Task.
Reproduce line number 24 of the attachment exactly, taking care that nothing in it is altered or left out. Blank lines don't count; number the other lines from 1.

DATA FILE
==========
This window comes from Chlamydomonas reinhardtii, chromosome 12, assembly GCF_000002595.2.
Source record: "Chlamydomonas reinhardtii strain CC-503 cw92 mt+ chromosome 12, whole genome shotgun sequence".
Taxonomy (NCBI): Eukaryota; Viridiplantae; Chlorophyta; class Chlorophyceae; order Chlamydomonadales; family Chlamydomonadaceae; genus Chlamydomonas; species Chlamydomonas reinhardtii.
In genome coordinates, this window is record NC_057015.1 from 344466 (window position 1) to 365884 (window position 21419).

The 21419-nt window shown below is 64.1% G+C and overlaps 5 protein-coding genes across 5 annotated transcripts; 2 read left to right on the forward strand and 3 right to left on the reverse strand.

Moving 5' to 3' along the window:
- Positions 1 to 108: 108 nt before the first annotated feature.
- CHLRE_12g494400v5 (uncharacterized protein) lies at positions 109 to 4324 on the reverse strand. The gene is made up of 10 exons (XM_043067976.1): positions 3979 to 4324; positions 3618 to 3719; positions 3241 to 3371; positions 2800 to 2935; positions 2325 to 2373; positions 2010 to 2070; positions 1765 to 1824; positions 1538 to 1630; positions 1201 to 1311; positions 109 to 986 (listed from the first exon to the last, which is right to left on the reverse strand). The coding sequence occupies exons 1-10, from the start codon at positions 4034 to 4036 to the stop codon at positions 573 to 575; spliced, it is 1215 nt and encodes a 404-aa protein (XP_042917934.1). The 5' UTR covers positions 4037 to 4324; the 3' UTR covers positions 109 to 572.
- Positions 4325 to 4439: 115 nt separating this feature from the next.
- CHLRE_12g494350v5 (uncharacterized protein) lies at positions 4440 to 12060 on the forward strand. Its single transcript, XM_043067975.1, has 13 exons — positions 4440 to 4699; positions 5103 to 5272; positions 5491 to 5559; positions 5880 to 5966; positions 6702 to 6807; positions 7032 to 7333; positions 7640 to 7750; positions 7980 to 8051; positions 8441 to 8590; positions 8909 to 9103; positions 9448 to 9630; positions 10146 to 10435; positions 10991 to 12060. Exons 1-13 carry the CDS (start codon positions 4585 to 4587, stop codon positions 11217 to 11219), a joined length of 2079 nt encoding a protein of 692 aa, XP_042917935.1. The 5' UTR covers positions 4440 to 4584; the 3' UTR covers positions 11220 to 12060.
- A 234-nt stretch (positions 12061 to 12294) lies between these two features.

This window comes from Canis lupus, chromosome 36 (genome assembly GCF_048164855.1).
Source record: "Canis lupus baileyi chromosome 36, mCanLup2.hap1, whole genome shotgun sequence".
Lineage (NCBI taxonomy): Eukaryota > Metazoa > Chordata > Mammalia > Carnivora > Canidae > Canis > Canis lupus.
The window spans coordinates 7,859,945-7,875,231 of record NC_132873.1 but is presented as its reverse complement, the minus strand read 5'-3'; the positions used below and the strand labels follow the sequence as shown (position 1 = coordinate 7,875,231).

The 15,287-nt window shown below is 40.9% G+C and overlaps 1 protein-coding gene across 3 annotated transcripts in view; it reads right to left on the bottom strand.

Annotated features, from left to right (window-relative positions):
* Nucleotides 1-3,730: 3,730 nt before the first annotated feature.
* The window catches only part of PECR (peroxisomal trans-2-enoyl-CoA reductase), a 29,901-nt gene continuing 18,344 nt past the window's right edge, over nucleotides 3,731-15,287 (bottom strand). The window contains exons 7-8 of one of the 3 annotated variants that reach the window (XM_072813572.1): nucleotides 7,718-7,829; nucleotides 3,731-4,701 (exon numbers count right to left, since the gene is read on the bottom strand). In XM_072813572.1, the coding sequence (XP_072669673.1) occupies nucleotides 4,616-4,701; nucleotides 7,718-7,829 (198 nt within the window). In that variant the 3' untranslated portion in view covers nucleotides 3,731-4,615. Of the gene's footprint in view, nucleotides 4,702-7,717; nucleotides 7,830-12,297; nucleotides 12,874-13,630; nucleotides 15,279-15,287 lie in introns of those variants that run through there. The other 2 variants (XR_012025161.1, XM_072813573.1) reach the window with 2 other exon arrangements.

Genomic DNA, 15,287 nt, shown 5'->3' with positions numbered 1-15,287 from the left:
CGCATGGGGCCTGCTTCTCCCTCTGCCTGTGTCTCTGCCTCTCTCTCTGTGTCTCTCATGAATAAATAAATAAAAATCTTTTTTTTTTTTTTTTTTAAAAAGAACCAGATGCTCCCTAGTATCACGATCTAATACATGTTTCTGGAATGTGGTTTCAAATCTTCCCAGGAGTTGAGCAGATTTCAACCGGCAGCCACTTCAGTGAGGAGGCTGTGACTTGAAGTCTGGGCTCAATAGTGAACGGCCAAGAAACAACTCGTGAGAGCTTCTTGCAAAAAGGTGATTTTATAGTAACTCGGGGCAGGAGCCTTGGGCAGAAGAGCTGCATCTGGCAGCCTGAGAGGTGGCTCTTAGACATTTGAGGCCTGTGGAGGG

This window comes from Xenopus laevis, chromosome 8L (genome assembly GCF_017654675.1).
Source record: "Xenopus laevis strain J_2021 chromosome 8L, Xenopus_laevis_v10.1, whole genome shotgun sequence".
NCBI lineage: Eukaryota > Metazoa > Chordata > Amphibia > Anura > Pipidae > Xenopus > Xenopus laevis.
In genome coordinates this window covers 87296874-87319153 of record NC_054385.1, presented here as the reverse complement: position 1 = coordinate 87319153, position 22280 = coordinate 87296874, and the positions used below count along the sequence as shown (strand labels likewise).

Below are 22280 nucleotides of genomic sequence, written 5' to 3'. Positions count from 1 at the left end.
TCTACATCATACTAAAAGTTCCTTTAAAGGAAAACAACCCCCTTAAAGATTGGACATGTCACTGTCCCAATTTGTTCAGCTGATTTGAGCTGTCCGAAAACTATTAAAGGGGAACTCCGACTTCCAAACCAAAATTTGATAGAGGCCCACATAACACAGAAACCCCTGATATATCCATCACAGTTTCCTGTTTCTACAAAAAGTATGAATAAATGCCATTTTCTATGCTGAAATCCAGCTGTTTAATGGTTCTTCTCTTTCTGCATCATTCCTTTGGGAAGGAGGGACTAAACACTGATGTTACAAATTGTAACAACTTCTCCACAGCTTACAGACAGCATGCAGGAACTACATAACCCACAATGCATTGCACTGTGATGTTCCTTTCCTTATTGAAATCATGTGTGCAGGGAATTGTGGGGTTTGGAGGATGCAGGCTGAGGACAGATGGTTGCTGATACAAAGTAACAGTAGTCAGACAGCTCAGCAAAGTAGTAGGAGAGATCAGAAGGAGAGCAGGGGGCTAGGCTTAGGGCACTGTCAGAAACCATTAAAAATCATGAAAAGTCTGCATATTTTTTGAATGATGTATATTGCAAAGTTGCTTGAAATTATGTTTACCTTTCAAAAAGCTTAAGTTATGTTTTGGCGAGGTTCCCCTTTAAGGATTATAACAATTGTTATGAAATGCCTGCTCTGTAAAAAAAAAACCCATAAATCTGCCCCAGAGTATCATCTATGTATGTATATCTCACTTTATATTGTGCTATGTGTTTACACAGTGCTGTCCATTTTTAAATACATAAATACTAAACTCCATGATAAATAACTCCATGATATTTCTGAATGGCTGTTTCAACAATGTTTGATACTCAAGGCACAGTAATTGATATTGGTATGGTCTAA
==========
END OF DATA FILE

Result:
NCBI lineage: Eukaryota > Metazoa > Chordata > Amphibia > Anura > Pipidae > Xenopus > Xenopus laevis.